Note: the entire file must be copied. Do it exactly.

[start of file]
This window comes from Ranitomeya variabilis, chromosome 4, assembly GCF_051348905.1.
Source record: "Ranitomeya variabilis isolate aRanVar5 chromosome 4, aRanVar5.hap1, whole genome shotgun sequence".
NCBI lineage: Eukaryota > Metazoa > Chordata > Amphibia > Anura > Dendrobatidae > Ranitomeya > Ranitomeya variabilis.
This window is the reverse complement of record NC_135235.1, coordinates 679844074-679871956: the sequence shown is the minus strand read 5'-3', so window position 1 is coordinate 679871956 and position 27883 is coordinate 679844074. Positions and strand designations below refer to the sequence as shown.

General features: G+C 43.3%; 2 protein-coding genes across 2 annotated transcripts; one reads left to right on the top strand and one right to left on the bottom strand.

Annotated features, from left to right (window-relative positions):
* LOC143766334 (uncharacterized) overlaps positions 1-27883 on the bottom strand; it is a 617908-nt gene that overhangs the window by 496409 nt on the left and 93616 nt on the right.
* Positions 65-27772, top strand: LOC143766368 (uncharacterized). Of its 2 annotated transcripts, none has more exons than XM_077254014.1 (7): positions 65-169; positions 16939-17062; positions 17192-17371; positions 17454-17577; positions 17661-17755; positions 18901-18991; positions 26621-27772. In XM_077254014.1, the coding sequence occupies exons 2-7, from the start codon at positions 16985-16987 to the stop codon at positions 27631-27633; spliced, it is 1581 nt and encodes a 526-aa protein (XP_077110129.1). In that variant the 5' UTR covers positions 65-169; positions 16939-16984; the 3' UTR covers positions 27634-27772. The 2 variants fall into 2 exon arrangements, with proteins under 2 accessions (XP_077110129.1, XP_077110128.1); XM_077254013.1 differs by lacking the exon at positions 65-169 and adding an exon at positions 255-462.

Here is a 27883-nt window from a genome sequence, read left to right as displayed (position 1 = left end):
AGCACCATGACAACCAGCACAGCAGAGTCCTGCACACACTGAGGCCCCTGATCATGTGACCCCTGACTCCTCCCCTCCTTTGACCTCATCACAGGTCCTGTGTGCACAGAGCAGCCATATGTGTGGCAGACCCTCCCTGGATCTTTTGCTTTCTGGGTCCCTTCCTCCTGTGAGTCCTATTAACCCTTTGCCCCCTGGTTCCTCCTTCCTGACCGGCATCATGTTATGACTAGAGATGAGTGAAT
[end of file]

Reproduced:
This window comes from Ranitomeya variabilis, chromosome 4, assembly GCF_051348905.1.
Source record: "Ranitomeya variabilis isolate aRanVar5 chromosome 4, aRanVar5.hap1, whole genome shotgun sequence".
NCBI lineage: Eukaryota > Metazoa > Chordata > Amphibia > Anura > Dendrobatidae > Ranitomeya > Ranitomeya variabilis.
This window is the reverse complement of record NC_135235.1, coordinates 679844074-679871956: the sequence shown is the minus strand read 5'-3', so window position 1 is coordinate 679871956 and position 27883 is coordinate 679844074. Positions and strand designations below refer to the sequence as shown.

General features: G+C 43.3%; 2 protein-coding genes across 2 annotated transcripts; one reads left to right on the top strand and one right to left on the bottom strand.

Annotated features, from left to right (window-relative positions):
* LOC143766334 (uncharacterized) overlaps positions 1-27883 on the bottom strand; it is a 617908-nt gene that overhangs the window by 496409 nt on the left and 93616 nt on the right.
* Positions 65-27772, top strand: LOC143766368 (uncharacterized). Of its 2 annotated transcripts, none has more exons than XM_077254014.1 (7): positions 65-169; positions 16939-17062; positions 17192-17371; positions 17454-17577; positions 17661-17755; positions 18901-18991; positions 26621-27772. In XM_077254014.1, the coding sequence occupies exons 2-7, from the start codon at positions 16985-16987 to the stop codon at positions 27631-27633; spliced, it is 1581 nt and encodes a 526-aa protein (XP_077110129.1). In that variant the 5' UTR covers positions 65-169; positions 16939-16984; the 3' UTR covers positions 27634-27772. The 2 variants fall into 2 exon arrangements, with proteins under 2 accessions (XP_077110129.1, XP_077110128.1); XM_077254013.1 differs by lacking the exon at positions 65-169 and adding an exon at positions 255-462.

Here is a 27883-nt window from a genome sequence, read left to right as displayed (position 1 = left end):
AGCACCATGACAACCAGCACAGCAGAGTCCTGCACACACTGAGGCCCCTGATCATGTGACCCCTGACTCCTCCCCTCCTTTGACCTCATCACAGGTCCTGTGTGCACAGAGCAGCCATATGTGTGGCAGACCCTCCCTGGATCTTTTGCTTTCTGGGTCCCTTCCTCCTGTGAGTCCTATTAACCCTTTGCCCCCTGGTTCCTCCTTCCTGACCGGCATCATGTTATGACTAGAGATGAGTGAAT